It’s a strange statement, but a true one. There may be a slim minority of people who pirates actually are keeping from the major industries through their cheaper/free service, however it ought to be fairly safe to say that there are plenty of people out there who would not otherwise listen to certain artists or watch certain shows. We’re living in tough times, and with your average movie ticket running at about twenty bucks (to say nothing of the gas getting to the theater and back), for many of us piracy is the only way we’ll see new movies and shows. Assuming there’s a segment of the population who will never, ever pay to see The Godfather, stamping out free avenues- namely piracy- doesn’t save the industry any cash. On the contrary, it just means that those people who don’t get to see the movie because they won’t pay for it aren’t talking about it, and generating buzz that might well attract people who will pay to see the movie. And speaking of them…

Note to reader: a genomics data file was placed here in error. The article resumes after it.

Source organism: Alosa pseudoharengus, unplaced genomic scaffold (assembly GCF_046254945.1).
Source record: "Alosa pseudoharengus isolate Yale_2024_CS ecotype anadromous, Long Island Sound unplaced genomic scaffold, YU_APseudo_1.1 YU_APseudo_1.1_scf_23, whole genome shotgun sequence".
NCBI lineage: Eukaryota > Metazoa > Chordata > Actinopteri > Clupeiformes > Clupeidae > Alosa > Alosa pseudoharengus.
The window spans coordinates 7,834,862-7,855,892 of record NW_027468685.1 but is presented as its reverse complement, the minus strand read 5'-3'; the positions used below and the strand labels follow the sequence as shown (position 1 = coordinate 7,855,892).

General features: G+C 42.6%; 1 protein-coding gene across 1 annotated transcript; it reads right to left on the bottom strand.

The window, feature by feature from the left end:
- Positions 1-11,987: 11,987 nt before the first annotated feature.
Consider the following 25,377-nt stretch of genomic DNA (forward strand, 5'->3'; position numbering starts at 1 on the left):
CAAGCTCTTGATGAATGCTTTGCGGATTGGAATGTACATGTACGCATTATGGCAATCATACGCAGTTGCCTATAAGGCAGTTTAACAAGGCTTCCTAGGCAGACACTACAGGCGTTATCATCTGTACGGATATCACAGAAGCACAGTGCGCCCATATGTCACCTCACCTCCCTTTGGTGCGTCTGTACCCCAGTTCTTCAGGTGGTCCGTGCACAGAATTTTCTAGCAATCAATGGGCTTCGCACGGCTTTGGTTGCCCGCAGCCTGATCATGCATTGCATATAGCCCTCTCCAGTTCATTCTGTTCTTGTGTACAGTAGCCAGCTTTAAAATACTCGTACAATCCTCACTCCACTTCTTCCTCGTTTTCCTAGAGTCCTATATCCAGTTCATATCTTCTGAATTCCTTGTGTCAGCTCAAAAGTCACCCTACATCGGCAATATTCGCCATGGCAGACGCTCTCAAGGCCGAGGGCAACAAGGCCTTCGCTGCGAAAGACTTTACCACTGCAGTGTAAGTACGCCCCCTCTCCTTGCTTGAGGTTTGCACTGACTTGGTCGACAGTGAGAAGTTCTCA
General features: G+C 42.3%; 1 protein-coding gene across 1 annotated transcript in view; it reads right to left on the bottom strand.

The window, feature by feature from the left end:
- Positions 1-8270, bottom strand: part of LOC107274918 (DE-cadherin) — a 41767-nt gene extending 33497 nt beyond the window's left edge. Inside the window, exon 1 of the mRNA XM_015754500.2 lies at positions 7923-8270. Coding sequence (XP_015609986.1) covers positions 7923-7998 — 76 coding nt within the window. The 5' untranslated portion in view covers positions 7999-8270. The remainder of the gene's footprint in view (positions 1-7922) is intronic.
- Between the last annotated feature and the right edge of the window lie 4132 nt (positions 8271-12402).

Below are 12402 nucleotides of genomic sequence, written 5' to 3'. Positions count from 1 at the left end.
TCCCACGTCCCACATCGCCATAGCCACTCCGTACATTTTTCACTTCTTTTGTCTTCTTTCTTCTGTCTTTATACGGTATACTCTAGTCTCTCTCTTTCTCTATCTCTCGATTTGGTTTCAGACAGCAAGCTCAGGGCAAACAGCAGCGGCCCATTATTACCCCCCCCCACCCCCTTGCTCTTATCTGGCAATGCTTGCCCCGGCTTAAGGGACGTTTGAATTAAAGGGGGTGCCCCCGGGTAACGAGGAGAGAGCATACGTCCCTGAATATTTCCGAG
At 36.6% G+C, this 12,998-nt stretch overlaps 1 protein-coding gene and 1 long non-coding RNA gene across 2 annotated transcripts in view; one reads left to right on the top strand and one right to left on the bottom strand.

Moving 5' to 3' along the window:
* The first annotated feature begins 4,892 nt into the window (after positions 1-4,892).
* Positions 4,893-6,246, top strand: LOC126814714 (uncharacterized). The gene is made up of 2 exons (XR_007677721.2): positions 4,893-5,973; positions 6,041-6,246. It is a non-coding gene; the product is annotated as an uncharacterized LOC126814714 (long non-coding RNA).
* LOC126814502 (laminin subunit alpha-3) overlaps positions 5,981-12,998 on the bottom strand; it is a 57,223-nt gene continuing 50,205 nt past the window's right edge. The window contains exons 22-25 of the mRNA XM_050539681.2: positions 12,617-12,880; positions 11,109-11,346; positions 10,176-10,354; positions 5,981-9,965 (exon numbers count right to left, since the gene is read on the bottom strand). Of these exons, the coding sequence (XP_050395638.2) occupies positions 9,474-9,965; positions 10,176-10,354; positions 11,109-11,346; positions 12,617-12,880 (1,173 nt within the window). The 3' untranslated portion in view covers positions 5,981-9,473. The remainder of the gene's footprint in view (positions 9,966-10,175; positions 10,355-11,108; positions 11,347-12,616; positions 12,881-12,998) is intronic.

II. Some People Will Always Buy

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Just as some people simply can not or will not pay (such outrageous prices) for entertainment, you will find people who will spare no expense when it comes to it. There are plenty of people who want to see movies on the big screen. There are plenty of people who want to see their band live in concert.The Mona Lisa is a perfect example of this.

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You can see pictures of Mona Lisa anywhere; it’s one the most widely recognized images in human history. Because it’s available for free most anywhere, no one will actually go see it, right? After all, it’s been “pirated” to death. Yet that room in the Louvre is packed wall to wall with people who want to see the thing for themselves. Why? Because it’s the original. Doesn’t matter that it’s roped off, or behind glass, or barely visible, or that the guards usher you along after thirty seconds- it’s still wildly popular. The same is true of all media. Some people- plenty of people- will part with their cash to see Avatar in 3D, rather than watching some grainy, laggy version taken on a hand-held video camera in Thailand.

III. Anti-Piracy Hurts the Audience